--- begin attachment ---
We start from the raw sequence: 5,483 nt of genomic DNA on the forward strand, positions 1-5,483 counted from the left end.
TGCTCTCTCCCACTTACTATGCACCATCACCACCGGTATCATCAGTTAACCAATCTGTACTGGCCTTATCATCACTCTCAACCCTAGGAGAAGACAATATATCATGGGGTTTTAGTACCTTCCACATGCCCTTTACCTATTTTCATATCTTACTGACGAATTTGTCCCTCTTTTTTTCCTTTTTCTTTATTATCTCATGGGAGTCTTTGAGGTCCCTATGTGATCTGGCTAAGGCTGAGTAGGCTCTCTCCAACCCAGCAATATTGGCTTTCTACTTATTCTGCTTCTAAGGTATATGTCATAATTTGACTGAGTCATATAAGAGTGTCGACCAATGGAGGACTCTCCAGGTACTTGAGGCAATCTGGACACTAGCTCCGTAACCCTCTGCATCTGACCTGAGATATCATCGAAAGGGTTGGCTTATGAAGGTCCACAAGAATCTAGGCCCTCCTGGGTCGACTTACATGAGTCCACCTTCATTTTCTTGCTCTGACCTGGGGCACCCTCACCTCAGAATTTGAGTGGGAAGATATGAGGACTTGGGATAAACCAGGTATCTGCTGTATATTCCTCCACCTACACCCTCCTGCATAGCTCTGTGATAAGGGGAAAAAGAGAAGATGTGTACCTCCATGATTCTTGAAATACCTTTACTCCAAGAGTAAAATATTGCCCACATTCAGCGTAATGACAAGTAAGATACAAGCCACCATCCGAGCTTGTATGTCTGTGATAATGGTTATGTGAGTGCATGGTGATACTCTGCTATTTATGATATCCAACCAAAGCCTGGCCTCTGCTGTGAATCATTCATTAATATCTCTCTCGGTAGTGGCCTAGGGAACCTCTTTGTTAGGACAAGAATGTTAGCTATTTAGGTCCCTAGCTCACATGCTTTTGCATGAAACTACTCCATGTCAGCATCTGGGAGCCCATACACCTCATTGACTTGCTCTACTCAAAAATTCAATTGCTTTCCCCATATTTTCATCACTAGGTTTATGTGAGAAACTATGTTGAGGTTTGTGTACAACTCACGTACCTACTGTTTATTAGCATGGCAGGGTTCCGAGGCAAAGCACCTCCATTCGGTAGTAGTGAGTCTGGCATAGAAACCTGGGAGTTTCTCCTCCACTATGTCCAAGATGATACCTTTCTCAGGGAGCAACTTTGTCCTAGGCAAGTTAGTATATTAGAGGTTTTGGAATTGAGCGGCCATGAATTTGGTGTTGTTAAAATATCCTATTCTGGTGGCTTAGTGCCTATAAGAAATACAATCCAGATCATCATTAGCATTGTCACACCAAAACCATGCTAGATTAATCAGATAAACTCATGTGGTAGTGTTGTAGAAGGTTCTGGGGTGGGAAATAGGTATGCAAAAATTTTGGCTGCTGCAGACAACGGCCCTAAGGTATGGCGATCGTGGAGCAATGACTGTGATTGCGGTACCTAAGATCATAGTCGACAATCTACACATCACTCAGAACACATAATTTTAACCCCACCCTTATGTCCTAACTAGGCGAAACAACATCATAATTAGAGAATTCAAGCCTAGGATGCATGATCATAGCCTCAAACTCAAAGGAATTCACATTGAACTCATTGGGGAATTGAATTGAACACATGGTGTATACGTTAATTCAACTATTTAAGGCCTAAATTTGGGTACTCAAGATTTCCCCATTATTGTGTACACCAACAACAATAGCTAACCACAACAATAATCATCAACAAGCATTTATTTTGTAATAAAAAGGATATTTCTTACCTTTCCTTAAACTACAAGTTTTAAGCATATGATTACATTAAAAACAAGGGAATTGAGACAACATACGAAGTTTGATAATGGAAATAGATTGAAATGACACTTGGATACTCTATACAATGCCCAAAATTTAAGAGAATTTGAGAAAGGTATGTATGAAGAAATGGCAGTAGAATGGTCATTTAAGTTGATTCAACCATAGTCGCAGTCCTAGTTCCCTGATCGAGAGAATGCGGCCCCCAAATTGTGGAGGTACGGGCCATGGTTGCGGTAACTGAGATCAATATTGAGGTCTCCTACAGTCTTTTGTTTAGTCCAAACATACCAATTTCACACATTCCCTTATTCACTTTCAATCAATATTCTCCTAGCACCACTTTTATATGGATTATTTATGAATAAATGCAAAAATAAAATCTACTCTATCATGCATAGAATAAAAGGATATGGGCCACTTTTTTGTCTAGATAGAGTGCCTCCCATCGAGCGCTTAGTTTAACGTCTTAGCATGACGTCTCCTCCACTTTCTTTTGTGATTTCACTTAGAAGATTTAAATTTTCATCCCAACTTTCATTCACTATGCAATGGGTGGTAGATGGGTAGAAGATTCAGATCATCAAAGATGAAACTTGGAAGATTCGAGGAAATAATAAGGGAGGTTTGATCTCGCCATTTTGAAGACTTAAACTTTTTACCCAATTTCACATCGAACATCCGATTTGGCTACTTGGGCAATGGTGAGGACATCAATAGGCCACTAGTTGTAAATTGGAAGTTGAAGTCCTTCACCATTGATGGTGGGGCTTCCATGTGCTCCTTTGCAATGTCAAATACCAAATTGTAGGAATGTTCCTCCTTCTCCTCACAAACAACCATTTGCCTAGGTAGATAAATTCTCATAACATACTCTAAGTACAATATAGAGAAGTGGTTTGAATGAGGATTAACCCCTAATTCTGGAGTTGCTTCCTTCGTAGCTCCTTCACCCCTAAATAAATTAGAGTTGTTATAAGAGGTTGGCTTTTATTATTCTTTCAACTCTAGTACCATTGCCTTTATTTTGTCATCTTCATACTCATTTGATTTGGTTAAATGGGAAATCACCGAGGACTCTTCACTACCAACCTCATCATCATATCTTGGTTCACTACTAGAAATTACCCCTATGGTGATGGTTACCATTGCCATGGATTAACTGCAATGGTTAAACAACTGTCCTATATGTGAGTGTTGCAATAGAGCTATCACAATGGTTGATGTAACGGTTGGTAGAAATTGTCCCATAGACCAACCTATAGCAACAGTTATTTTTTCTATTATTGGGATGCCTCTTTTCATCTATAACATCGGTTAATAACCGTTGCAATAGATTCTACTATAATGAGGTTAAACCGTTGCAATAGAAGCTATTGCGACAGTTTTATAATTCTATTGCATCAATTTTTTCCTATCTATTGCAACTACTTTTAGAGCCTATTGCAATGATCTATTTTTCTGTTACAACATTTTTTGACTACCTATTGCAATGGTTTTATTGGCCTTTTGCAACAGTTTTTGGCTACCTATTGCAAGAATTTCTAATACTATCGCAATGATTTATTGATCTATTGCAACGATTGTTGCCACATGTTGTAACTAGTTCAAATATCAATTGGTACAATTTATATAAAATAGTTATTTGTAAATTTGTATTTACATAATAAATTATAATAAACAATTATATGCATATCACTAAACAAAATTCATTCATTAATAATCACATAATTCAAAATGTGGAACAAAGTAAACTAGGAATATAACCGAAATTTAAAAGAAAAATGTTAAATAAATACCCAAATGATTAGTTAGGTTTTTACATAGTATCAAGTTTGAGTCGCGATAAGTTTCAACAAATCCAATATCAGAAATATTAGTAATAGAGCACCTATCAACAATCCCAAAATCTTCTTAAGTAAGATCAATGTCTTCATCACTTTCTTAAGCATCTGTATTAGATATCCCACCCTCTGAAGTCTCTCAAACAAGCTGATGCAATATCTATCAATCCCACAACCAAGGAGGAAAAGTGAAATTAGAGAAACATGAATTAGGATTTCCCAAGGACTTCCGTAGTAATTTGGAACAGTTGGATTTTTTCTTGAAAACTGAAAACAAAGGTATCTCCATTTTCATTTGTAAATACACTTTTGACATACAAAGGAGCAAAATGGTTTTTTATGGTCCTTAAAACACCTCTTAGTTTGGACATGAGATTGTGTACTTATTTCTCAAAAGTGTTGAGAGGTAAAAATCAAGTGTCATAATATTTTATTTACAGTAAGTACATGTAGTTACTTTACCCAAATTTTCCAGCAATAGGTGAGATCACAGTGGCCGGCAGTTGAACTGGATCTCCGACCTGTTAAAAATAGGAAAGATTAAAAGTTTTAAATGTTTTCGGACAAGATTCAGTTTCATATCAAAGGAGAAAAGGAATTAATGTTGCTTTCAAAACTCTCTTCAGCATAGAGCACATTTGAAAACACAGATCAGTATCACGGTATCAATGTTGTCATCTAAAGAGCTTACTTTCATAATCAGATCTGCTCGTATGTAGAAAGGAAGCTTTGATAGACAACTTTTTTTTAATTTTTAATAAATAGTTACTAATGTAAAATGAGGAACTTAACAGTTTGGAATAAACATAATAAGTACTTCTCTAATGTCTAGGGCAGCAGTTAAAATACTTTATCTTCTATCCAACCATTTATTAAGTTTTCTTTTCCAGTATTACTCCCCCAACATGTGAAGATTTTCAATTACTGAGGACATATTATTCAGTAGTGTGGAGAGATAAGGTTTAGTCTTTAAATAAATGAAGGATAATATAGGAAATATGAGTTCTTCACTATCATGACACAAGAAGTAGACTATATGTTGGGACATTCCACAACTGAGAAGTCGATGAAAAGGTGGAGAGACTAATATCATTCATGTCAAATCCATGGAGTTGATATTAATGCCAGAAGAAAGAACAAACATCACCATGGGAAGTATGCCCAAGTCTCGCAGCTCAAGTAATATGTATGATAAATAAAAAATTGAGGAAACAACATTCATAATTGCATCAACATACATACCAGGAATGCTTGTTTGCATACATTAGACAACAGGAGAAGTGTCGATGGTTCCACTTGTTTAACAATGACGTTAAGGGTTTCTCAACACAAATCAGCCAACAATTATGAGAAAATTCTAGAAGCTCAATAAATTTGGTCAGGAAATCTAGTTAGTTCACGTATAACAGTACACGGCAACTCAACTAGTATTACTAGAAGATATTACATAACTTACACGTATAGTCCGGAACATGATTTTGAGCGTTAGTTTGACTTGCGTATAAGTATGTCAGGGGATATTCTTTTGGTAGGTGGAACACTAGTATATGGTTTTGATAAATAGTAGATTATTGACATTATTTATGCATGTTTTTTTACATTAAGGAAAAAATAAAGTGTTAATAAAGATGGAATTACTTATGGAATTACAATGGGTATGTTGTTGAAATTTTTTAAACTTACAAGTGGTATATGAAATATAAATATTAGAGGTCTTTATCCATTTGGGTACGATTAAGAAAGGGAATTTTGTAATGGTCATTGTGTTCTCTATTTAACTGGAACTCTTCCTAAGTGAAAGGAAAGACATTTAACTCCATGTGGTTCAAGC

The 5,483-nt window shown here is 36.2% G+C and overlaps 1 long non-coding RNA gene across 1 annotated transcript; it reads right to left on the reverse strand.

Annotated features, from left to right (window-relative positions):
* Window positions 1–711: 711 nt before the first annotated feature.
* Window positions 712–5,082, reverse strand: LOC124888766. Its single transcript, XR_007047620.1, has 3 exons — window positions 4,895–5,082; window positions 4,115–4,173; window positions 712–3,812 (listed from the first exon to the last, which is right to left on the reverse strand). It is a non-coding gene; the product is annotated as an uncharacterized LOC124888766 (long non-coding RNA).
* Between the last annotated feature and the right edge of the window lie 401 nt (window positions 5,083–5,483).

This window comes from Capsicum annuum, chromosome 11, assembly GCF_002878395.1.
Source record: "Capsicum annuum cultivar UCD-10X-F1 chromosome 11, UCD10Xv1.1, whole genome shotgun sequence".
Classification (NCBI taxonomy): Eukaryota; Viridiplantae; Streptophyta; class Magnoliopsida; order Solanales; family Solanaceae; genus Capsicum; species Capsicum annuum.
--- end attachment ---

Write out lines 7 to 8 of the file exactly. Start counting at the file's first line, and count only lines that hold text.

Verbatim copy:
* Between the last annotated feature and the right edge of the window lie 401 nt (window positions 5,083–5,483).

This window comes from Capsicum annuum, chromosome 11, assembly GCF_002878395.1.